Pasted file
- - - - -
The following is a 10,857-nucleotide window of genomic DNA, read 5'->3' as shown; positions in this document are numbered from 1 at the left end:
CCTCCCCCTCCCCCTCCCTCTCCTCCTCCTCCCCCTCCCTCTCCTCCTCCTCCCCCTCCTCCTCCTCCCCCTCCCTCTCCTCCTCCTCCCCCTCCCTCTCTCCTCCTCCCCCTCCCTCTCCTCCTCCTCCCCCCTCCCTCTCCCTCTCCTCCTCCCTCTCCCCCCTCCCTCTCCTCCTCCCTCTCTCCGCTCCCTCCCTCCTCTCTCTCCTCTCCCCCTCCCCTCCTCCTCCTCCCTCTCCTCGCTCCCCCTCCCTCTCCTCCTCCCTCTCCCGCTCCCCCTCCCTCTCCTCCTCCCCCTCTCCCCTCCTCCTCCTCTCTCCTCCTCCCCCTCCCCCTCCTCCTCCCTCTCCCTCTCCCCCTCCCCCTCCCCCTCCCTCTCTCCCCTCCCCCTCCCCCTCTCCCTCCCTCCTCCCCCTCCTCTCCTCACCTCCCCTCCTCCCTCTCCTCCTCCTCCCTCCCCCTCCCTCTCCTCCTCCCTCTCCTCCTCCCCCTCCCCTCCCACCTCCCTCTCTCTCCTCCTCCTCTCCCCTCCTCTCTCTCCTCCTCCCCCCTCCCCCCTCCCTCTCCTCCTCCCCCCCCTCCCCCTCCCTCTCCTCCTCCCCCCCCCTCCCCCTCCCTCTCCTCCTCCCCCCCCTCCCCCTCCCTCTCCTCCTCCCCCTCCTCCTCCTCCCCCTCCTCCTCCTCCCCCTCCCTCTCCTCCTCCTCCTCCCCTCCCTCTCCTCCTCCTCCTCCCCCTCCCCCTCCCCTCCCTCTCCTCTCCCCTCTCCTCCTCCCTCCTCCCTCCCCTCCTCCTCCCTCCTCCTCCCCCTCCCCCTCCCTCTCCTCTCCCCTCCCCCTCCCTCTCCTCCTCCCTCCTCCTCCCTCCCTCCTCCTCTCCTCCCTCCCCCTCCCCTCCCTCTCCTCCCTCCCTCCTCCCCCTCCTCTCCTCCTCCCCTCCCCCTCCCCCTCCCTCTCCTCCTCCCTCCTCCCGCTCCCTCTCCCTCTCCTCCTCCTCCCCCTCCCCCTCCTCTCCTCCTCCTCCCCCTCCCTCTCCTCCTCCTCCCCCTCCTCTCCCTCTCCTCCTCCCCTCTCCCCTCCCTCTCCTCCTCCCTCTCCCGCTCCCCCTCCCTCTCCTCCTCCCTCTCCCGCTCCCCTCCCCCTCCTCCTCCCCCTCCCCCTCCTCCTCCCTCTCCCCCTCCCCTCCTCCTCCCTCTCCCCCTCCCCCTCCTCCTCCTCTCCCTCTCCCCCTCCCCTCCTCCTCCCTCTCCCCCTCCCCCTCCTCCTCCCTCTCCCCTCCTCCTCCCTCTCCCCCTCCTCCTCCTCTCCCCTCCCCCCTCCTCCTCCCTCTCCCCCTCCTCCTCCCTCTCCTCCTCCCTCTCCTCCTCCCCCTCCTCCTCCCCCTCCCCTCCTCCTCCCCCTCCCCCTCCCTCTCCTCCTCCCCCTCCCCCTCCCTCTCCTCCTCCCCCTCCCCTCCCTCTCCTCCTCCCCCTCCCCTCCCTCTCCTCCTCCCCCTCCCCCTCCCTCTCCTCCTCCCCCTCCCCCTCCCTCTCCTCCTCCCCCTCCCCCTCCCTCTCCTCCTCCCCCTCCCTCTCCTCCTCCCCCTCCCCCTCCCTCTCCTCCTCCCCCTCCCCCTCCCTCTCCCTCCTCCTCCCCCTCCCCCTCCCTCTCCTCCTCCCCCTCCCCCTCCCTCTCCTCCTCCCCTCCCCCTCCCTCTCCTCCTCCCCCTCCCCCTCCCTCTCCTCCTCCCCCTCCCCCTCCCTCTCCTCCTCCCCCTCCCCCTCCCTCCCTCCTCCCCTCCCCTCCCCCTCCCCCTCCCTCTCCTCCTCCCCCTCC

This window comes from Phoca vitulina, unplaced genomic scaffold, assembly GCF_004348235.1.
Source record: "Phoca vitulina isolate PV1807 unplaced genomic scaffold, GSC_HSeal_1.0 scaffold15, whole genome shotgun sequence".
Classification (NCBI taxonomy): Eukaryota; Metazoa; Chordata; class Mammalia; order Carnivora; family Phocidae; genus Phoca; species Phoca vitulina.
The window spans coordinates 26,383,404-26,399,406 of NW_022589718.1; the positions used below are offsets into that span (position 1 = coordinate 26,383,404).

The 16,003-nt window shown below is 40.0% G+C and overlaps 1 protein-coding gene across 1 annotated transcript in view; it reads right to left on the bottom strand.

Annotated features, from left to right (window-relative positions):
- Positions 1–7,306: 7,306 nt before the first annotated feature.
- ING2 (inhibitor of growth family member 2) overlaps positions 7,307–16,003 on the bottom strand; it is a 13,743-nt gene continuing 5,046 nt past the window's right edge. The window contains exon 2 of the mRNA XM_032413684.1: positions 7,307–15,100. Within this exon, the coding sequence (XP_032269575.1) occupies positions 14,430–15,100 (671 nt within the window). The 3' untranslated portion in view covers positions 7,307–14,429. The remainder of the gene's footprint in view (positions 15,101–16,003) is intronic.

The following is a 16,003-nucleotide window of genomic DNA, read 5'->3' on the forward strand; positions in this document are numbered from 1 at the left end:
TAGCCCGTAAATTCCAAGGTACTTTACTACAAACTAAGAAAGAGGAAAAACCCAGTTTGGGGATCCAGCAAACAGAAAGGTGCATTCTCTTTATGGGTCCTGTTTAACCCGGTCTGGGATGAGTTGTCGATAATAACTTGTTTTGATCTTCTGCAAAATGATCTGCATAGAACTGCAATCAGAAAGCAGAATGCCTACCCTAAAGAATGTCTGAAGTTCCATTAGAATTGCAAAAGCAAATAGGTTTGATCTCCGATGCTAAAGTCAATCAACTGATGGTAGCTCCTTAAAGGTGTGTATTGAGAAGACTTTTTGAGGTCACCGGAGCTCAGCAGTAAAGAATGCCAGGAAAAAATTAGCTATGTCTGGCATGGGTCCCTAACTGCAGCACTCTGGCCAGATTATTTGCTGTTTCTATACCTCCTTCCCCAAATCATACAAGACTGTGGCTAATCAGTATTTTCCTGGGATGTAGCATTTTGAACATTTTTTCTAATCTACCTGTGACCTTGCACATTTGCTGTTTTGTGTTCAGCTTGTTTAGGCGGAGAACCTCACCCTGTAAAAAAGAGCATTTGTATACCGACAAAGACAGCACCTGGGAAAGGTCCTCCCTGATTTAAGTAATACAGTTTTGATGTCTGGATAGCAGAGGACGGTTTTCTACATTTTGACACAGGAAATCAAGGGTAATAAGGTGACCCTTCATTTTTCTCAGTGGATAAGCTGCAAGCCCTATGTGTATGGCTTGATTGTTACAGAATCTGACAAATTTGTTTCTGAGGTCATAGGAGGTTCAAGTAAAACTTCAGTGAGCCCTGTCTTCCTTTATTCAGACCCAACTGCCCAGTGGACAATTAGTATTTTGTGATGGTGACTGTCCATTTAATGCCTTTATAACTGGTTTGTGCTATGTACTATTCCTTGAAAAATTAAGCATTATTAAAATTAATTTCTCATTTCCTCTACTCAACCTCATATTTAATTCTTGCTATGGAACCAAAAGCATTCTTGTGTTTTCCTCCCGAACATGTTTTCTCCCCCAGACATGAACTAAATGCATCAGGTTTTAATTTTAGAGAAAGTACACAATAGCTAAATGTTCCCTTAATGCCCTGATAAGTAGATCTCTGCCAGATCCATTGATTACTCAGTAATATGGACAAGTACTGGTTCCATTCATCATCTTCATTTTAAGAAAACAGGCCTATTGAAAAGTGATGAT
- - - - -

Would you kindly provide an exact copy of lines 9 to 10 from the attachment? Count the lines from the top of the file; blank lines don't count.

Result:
- Positions 1–7,306: 7,306 nt before the first annotated feature.
- ING2 (inhibitor of growth family member 2) overlaps positions 7,307–16,003 on the bottom strand; it is a 13,743-nt gene continuing 5,046 nt past the window's right edge. The window contains exon 2 of the mRNA XM_032413684.1: positions 7,307–15,100. Within this exon, the coding sequence (XP_032269575.1) occupies positions 14,430–15,100 (671 nt within the window). The 3' untranslated portion in view covers positions 7,307–14,429. The remainder of the gene's footprint in view (positions 15,101–16,003) is intronic.